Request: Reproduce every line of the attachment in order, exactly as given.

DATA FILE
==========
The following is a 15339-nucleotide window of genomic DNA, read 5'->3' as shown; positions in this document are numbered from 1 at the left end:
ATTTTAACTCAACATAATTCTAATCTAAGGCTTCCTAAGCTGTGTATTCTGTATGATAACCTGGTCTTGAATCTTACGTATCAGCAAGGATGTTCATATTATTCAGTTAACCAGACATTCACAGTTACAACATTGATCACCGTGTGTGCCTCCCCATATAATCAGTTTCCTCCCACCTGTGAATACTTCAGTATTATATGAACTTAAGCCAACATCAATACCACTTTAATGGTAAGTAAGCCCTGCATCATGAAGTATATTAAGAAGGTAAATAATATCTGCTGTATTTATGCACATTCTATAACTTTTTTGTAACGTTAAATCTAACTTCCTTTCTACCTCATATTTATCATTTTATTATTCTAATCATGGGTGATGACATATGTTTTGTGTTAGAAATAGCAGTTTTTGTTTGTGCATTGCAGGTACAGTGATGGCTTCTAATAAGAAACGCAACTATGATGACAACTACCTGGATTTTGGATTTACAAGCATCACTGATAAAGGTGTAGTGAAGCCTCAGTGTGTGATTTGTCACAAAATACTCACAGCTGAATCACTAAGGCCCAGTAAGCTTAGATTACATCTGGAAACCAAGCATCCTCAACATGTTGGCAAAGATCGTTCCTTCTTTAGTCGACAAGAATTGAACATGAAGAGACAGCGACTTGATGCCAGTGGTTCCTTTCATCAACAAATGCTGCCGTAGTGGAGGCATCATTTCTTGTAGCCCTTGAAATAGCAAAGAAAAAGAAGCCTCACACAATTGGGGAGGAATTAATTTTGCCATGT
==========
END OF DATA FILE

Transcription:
The following is a 15339-nucleotide window of genomic DNA, read 5'->3' as shown; positions in this document are numbered from 1 at the left end:
ATTTTAACTCAACATAATTCTAATCTAAGGCTTCCTAAGCTGTGTATTCTGTATGATAACCTGGTCTTGAATCTTACGTATCAGCAAGGATGTTCATATTATTCAGTTAACCAGACATTCACAGTTACAACATTGATCACCGTGTGTGCCTCCCCATATAATCAGTTTCCTCCCACCTGTGAATACTTCAGTATTATATGAACTTAAGCCAACATCAATACCACTTTAATGGTAAGTAAGCCCTGCATCATGAAGTATATTAAGAAGGTAAATAATATCTGCTGTATTTATGCACATTCTATAACTTTTTTGTAACGTTAAATCTAACTTCCTTTCTACCTCATATTTATCATTTTATTATTCTAATCATGGGTGATGACATATGTTTTGTGTTAGAAATAGCAGTTTTTGTTTGTGCATTGCAGGTACAGTGATGGCTTCTAATAAGAAACGCAACTATGATGACAACTACCTGGATTTTGGATTTACAAGCATCACTGATAAAGGTGTAGTGAAGCCTCAGTGTGTGATTTGTCACAAAATACTCACAGCTGAATCACTAAGGCCCAGTAAGCTTAGATTACATCTGGAAACCAAGCATCCTCAACATGTTGGCAAAGATCGTTCCTTCTTTAGTCGACAAGAATTGAACATGAAGAGACAGCGACTTGATGCCAGTGGTTCCTTTCATCAACAAATGCTGCCGTAGTGGAGGCATCATTTCTTGTAGCCCTTGAAATAGCAAAGAAAAAGAAGCCTCACACAATTGGGGAGGAATTAATTTTGCCATGT